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But if you went to the six-month-old site on March 14, 2006, you'd see that Ralph is the featured cheater. Click on his name, and you'd see a pic of Ralph of Norfolk, wearing his Black Sabbath T-shirt and sideways baseball cap. His head is cocked slightly back and up, his forearms down and facing the camera, so you can see his wicked tats. It's a hackneyed worship-me pose; something Scott Stapp might do when he's not banging hookers with Kid Rock.
"[Ralph] and I were married for 2 year," the accompanying text begins (proper grammar is as rare as Bigfoot on this site). "I had given up so much for him. I moved away from my family and friends to be with him...One day he came home and said that I needed to go home. Well, come to find out he had a girlfriend. They had been seeing each other a few months..."
See, Ralph is just the sort of lying bastard this site was created to expose. The hope is that women in the greater Norfolk area will run away screaming if ever they encounter Ralph.
And Ralph's anonymous accuser adds this tidbit: "He had a girlfriend when we started going out. I guess once a cheater always a cheater!!!"
He had a girlfriend when we started going out.
That's right, she participated in the cheating; www.dontdatehimgirl.com has its share of "other women" who don't have to reveal their names or faces.
The posters don't even have to prove their accusations. Domestic abuse, herpes, child molestation, hidden marriages, down-low homosexual encounters, penis size -- it's all fair game. Some testimonies, if true, are genuinely heartbreaking. And the site itself is riveting; the perfect workday-wasting guilty pleasure. There's just no way to tell whether the people who post are completely full of it.
Tasha Joseph says she was cheated on twice in college. Lucky for those guys, she didn't create DDHG until 14 years later.
"I can definitely relate to what it feels like to be cheated on, and it's not a good feeling," the 33-year-old Joseph says from Miami. "And had there been a Web site like this back when I was in college, I definitely would have used it to warn other women about these guys."
Joseph, a publicist and former Miami Herald reporter, says the idea was born one night when she and her girlfriends were sharing tales of infidelity. She launched the site in late 2005, and while there are only about 1,000 profiles right now, Joseph used her media savvy to bring her Web site to The New York Times, the Today show, Fox News and others. In April, she will launch www.dontdateherman.com, as well as a weekly podcast.
Women who post to the site must check a box indicating that the information is truthful. Joseph and her attorney say they are protected from libel charges by federal law, and it appears they're right. The Communications Decency Act of 1996 states, "No provider or user of an interactive computer service shall be treated as the publisher or speaker of any information provided by another information content provider."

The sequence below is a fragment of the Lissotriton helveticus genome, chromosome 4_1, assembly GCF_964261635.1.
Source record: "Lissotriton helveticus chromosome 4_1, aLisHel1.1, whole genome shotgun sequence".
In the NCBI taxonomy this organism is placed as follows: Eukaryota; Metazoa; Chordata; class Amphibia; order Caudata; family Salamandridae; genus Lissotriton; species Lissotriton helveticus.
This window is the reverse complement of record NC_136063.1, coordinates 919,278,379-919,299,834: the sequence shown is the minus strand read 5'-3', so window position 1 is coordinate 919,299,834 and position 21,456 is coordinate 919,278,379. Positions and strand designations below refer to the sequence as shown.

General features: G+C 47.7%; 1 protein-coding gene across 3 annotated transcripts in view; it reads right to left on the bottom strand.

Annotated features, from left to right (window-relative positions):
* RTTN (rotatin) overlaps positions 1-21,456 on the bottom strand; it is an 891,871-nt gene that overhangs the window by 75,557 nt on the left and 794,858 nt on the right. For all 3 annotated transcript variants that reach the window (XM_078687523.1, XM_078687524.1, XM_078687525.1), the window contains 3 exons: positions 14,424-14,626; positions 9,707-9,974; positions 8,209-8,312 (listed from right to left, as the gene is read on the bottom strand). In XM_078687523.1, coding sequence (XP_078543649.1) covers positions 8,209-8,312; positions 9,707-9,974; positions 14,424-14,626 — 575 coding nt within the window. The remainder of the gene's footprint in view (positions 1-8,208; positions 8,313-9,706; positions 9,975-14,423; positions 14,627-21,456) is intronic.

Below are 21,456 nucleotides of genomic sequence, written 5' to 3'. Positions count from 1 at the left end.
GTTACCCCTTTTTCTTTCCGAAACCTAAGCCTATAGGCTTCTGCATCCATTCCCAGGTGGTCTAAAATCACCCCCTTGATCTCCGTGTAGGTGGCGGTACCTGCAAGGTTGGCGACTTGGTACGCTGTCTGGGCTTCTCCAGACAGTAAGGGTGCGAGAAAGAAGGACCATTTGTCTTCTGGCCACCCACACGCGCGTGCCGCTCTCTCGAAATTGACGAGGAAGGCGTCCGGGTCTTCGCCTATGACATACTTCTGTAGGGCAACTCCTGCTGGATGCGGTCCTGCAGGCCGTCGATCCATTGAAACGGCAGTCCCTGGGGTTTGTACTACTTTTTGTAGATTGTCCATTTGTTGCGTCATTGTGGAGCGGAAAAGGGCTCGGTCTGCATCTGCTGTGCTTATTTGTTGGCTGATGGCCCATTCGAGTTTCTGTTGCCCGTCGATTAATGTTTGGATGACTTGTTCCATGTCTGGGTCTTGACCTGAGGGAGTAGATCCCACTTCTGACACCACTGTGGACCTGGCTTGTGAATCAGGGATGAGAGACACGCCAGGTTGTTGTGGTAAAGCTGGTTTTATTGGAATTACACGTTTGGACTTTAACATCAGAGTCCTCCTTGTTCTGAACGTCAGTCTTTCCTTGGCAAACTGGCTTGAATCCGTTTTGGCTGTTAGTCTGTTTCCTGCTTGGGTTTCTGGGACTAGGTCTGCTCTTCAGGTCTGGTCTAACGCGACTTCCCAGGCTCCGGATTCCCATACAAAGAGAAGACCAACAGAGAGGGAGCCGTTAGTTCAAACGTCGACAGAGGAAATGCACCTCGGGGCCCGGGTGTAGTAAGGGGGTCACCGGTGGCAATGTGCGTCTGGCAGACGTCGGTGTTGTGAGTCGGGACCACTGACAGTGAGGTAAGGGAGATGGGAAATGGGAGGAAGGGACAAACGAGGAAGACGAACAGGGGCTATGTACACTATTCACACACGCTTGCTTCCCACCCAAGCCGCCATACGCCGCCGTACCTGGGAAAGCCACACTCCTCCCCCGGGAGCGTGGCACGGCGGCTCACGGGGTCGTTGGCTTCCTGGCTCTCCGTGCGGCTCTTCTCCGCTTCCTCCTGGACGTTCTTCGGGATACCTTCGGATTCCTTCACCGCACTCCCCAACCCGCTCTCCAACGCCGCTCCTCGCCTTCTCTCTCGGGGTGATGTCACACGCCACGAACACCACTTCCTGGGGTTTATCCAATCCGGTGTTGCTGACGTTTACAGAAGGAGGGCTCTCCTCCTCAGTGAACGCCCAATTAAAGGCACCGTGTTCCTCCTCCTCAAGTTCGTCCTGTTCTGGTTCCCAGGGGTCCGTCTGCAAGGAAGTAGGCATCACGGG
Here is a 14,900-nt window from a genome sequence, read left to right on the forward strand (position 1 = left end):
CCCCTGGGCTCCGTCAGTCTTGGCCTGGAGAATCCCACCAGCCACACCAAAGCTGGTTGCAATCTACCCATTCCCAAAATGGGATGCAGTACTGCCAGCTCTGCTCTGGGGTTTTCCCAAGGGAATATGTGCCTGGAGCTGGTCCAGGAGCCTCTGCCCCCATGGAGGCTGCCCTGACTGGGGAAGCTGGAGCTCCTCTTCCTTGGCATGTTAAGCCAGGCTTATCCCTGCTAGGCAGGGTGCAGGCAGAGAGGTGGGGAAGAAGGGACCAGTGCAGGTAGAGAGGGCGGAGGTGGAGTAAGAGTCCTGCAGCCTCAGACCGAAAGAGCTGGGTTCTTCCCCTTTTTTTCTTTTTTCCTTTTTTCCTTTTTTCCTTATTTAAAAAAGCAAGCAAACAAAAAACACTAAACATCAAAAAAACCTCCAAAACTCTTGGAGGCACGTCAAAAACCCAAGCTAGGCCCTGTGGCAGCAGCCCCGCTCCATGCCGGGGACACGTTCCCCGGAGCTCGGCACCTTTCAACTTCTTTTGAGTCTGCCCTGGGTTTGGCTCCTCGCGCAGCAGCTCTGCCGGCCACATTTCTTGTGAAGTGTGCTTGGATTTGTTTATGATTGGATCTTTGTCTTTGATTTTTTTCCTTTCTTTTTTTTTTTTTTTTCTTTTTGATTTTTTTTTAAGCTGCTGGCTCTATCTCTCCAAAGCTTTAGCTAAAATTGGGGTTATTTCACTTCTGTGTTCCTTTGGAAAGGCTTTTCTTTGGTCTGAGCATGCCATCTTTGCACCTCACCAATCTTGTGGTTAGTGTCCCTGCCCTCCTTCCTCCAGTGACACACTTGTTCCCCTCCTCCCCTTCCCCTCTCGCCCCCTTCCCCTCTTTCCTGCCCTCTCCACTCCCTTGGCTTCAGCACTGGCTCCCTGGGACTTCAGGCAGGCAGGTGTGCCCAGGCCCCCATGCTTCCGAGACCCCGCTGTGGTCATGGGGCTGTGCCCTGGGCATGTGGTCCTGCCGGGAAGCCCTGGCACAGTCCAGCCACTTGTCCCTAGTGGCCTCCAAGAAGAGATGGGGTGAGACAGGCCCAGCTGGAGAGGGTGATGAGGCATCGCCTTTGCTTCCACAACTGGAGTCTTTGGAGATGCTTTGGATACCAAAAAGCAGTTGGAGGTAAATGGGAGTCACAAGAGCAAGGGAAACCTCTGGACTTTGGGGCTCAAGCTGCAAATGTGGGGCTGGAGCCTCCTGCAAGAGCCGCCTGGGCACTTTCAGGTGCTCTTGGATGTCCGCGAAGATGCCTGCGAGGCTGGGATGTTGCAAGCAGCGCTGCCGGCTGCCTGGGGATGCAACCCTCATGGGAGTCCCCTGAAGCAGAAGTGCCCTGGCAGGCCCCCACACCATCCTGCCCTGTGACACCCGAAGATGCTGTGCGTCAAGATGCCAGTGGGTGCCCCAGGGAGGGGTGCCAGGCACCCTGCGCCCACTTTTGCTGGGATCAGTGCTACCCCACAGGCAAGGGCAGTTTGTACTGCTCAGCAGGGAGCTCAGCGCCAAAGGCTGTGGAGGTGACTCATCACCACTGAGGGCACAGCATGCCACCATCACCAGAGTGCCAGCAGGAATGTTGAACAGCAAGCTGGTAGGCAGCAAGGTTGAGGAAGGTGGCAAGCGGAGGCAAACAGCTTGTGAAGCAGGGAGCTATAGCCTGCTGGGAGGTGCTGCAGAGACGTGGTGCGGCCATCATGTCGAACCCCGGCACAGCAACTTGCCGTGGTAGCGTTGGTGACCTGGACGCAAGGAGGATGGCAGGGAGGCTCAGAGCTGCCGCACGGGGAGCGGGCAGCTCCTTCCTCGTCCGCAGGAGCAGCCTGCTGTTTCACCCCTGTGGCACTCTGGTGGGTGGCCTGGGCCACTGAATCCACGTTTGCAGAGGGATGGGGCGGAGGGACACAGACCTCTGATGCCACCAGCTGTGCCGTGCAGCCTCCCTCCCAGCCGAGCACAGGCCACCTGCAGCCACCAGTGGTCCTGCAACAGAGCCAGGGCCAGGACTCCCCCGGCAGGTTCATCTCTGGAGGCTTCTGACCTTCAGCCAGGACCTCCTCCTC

University of Houston law professor Ray Nimmer agrees, saying that Joseph is probably safe. The accusers, however, might be liable if their postings showed "reckless or intentional falsity."But, according to information on the site, the guys are not always notified of their newfound infamy. So even though they have the option to post a rebuttal, most are probably unaware they're even on there.
Again, some of the women who post to the site are cheaters themselves.
Take the accuser of Sam in L.A., who writes, "I lost a wonderful husband over my affair with this slime ball."
And the woman wronged by Alex in Alaska: "[Alex] and I worked together and became sexually involved. He said his girlfriend would never suspect him of cheating."
When asked about the prevalence of cheating women, Joseph says, "We are not here to judge what is said in these postings...What I think about those women is that even though they know what they're doing is wrong, a lot of them hold out hope that this guy is going to change, or this guy is going to leave his wife, or this guy is going to be with me...When you're in a relationship like that, when you get out of it and you realize that the guy is not going to leave his wife...that's when they come to the site to post the guy, because obviously the guy is a cheater."
Joseph writes the site's blog, which operates mostly as a sounding board for women to praise DDHG as the greatest invention in the history of the universe. However, there are critics among the commentators.
One woman writes: "If nothing else, this site exposes how daft many women are, and what stupid relationship choices they make -- and how they take no responsibility for making stupid choices -- even when the writing was on the wall from the start. How pathetic. All this site does is perpetuate further friction between men and women. Shameful, if you ask me."